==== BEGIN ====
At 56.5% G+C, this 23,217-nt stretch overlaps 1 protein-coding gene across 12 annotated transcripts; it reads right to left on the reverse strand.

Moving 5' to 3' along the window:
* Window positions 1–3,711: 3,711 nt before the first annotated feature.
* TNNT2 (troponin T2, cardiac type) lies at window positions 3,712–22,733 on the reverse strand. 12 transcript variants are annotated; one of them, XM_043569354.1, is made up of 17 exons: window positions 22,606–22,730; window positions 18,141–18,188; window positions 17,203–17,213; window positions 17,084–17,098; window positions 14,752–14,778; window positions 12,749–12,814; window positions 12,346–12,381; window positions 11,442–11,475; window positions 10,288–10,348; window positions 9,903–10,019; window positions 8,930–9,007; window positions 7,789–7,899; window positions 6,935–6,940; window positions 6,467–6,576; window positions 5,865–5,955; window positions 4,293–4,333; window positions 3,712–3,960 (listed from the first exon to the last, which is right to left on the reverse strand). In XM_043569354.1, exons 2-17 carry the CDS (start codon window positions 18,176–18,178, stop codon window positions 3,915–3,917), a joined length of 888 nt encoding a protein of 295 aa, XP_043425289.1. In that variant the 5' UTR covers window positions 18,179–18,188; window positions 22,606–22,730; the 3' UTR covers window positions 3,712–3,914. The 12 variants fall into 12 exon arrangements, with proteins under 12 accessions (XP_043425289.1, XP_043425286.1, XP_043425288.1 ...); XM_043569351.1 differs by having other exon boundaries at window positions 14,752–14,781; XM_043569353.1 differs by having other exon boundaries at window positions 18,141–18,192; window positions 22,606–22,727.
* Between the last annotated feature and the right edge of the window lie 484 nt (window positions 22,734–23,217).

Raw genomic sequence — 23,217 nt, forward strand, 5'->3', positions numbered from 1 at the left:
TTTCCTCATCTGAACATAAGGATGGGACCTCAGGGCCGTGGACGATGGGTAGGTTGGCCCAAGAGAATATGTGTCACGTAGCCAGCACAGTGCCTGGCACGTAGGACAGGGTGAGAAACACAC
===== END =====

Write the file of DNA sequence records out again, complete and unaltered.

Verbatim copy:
At 56.5% G+C, this 23,217-nt stretch overlaps 1 protein-coding gene across 12 annotated transcripts; it reads right to left on the reverse strand.

Moving 5' to 3' along the window:
* Window positions 1–3,711: 3,711 nt before the first annotated feature.
* TNNT2 (troponin T2, cardiac type) lies at window positions 3,712–22,733 on the reverse strand. 12 transcript variants are annotated; one of them, XM_043569354.1, is made up of 17 exons: window positions 22,606–22,730; window positions 18,141–18,188; window positions 17,203–17,213; window positions 17,084–17,098; window positions 14,752–14,778; window positions 12,749–12,814; window positions 12,346–12,381; window positions 11,442–11,475; window positions 10,288–10,348; window positions 9,903–10,019; window positions 8,930–9,007; window positions 7,789–7,899; window positions 6,935–6,940; window positions 6,467–6,576; window positions 5,865–5,955; window positions 4,293–4,333; window positions 3,712–3,960 (listed from the first exon to the last, which is right to left on the reverse strand). In XM_043569354.1, exons 2-17 carry the CDS (start codon window positions 18,176–18,178, stop codon window positions 3,915–3,917), a joined length of 888 nt encoding a protein of 295 aa, XP_043425289.1. In that variant the 5' UTR covers window positions 18,179–18,188; window positions 22,606–22,730; the 3' UTR covers window positions 3,712–3,914. The 12 variants fall into 12 exon arrangements, with proteins under 12 accessions (XP_043425289.1, XP_043425286.1, XP_043425288.1 ...); XM_043569351.1 differs by having other exon boundaries at window positions 14,752–14,781; XM_043569353.1 differs by having other exon boundaries at window positions 18,141–18,192; window positions 22,606–22,727.
* Between the last annotated feature and the right edge of the window lie 484 nt (window positions 22,734–23,217).

Raw genomic sequence — 23,217 nt, forward strand, 5'->3', positions numbered from 1 at the left:
TTTCCTCATCTGAACATAAGGATGGGACCTCAGGGCCGTGGACGATGGGTAGGTTGGCCCAAGAGAATATGTGTCACGTAGCCAGCACAGTGCCTGGCACGTAGGACAGGGTGAGAAACACAC